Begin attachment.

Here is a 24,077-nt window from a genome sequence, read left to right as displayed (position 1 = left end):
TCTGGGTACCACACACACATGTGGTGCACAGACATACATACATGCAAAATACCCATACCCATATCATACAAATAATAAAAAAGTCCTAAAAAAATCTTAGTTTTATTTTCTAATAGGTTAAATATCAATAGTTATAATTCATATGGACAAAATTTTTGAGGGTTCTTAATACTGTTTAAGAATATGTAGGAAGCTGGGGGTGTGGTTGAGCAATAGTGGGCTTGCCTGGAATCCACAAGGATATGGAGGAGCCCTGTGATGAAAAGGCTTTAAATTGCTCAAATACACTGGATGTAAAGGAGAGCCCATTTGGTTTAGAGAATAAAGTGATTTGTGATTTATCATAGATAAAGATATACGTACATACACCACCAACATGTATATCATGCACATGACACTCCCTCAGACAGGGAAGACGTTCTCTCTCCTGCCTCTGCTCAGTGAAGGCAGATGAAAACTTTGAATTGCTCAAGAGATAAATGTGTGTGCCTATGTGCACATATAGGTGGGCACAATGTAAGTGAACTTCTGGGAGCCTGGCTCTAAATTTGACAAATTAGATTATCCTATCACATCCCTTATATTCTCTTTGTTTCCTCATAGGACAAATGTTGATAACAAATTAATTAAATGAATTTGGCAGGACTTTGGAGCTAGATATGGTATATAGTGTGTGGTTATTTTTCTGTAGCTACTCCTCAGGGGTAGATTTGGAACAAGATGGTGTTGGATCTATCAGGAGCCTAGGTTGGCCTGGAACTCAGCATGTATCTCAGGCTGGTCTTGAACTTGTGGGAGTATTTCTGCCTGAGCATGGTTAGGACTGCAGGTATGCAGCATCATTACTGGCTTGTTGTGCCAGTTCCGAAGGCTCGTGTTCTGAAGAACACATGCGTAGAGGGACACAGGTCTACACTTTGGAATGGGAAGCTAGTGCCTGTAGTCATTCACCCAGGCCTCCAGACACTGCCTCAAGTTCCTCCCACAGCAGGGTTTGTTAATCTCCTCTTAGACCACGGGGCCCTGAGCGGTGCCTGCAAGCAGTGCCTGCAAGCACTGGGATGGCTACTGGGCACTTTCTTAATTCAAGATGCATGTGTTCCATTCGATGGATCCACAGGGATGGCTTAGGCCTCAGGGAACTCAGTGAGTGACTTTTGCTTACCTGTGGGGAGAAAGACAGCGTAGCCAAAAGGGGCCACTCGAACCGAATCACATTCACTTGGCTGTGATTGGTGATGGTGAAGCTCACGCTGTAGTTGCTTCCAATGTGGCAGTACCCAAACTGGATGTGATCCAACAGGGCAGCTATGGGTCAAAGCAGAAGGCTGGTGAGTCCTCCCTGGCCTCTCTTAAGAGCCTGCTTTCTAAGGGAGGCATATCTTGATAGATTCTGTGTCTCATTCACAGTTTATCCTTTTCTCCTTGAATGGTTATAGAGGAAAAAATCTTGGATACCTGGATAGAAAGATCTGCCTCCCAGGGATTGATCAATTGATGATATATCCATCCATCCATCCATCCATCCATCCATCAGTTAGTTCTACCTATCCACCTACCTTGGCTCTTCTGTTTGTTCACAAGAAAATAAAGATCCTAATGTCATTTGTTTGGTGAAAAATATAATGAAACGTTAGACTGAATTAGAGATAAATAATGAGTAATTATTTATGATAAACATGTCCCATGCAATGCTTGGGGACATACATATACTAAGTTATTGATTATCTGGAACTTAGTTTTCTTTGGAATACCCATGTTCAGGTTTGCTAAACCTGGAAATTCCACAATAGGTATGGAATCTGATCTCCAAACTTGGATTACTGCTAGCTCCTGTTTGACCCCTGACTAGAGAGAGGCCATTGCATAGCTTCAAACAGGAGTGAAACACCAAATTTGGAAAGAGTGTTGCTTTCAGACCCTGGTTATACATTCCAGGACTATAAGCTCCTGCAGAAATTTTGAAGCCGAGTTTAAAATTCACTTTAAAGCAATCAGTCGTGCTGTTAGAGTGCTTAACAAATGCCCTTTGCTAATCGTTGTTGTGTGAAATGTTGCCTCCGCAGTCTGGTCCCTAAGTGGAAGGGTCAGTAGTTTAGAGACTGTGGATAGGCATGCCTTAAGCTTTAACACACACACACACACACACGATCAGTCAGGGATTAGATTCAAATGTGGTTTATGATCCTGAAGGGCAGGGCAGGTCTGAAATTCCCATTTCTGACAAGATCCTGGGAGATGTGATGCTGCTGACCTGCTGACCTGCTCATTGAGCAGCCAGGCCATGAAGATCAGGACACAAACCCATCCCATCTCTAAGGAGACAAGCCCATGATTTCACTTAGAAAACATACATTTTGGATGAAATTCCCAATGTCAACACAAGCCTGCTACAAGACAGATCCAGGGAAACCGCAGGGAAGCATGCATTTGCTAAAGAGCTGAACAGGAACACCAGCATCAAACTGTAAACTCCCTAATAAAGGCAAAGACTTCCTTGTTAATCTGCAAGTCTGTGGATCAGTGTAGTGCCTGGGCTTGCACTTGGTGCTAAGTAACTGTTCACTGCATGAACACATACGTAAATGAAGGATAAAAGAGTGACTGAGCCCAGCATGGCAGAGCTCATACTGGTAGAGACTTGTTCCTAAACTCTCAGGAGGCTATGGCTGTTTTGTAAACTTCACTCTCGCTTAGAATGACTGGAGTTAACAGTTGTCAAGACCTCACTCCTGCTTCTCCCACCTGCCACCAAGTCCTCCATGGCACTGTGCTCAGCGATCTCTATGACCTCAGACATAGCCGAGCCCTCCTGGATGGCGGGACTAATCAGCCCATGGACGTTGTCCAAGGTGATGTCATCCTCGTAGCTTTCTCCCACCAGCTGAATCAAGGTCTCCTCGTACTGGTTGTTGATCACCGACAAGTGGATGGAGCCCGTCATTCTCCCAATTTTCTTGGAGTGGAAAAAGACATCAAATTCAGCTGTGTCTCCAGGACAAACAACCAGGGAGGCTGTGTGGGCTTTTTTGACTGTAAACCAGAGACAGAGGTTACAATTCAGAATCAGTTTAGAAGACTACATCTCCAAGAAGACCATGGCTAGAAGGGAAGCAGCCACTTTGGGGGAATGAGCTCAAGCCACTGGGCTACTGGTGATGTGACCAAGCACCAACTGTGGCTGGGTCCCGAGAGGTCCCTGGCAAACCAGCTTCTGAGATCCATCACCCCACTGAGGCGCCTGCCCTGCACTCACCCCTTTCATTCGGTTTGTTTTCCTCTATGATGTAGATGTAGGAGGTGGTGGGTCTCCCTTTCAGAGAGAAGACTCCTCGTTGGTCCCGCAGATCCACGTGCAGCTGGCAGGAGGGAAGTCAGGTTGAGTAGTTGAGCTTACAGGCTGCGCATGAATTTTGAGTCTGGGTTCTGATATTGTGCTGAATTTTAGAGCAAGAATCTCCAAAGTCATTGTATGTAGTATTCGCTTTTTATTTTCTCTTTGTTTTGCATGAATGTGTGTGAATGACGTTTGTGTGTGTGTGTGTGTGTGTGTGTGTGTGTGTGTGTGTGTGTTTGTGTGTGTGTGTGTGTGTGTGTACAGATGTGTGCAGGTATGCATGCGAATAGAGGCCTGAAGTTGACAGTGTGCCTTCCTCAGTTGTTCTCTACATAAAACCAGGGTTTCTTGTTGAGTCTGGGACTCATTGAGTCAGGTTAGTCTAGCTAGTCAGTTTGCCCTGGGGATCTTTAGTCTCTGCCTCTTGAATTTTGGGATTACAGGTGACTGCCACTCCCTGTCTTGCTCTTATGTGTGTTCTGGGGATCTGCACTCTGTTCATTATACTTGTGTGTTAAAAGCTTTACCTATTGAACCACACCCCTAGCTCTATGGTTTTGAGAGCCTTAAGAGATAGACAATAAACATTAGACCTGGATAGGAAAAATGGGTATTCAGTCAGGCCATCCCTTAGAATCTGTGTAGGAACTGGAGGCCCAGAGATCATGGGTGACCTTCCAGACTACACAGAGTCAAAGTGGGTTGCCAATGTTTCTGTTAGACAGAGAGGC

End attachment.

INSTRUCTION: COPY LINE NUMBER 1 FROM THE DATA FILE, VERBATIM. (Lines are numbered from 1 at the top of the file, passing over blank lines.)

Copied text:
Here is a 24,077-nt window from a genome sequence, read left to right as displayed (position 1 = left end):